Carbon Credits

What are carbon credits and how do they work?

 

Carbon credits are a key component of national and international emissions trading schemes that have been implemented to mitigate global warming. They provide a way to reduce greenhouse effect emissions on an industrial scale by capping total annual emissions and letting the market assign a monetary value to any shortfall through trading. Credits can be exchanged between businesses or bought and sold in international markets at the prevailing market price. Credits can be used to finance carbon reduction schemes between trading partners and around the world.

 

There are also many companies that sell carbon credits to commercial and individual customers who are interested in lowering their carbon footprint on a voluntary basis. These carbon offsetters purchase the credits from an investment fund or a carbon development company that has aggregated the credits from individual projects. The quality of the credits is based in part on the validation process and sophistication of the fund or development company that acted as the sponsor to the carbon project. This is reflected in their price; voluntary units typically have less value than the units sold through the rigorously-validated Clean Development Mechanism.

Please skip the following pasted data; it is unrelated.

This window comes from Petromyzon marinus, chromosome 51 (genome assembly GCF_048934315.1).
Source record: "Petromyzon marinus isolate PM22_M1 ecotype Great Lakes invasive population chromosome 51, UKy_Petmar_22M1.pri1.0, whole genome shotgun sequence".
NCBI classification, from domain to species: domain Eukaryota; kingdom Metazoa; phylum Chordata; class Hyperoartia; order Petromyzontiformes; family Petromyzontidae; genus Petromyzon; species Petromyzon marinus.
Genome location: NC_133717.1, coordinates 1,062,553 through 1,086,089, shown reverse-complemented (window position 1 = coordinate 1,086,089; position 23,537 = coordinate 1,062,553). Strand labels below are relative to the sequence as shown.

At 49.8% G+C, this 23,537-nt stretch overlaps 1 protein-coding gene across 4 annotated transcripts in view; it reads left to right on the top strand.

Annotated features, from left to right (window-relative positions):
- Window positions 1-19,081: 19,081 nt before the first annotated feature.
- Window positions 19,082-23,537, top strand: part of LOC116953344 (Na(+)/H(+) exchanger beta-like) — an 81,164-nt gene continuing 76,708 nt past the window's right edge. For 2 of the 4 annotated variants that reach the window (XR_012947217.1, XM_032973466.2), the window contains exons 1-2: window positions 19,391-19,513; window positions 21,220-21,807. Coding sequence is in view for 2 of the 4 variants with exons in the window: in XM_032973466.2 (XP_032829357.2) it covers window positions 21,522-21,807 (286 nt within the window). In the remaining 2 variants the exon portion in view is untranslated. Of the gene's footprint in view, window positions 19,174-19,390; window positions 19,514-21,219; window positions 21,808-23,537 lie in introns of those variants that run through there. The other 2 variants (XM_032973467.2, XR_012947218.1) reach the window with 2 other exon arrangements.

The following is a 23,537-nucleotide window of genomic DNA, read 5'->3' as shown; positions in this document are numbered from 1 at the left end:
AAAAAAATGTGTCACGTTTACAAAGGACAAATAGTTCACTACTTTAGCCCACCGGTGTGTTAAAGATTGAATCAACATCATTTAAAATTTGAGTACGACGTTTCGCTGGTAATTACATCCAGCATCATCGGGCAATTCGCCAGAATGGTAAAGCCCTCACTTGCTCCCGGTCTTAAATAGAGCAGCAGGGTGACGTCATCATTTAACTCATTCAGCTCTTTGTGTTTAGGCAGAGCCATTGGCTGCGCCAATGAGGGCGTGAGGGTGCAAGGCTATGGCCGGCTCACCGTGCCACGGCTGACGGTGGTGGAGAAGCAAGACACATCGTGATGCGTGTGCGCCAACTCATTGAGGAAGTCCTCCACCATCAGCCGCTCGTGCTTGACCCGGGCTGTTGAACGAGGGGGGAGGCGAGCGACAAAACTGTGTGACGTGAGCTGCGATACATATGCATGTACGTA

Specialties:

 

A 'carbon credit', sometimes referred to as an offset, is a permit to emit a specified amount of greenhouse gases, usually expressed in metric tonnes of carbon dioxide equivalent (CO2e). 'Carbon credits' are named after the most prominent greenhouse gas, carbon dioxide, but can represent other warming gases.

 

Credits can be allocated by a government as part of a plan that sets a limit on the total amount of CO2 that may be emitted in that jurisdiction, in what generally referred to as a cap-and-trade system. Companies may be awarded a number of permits, and must emit only as much GHG for which they have permits. Carbon credits can be earned through projects that reduce emissions, or by companies that cut their own emissions and thereby free up credits they possess for trading. Carbon markets exist wherein which companies may purchase and sell credits.


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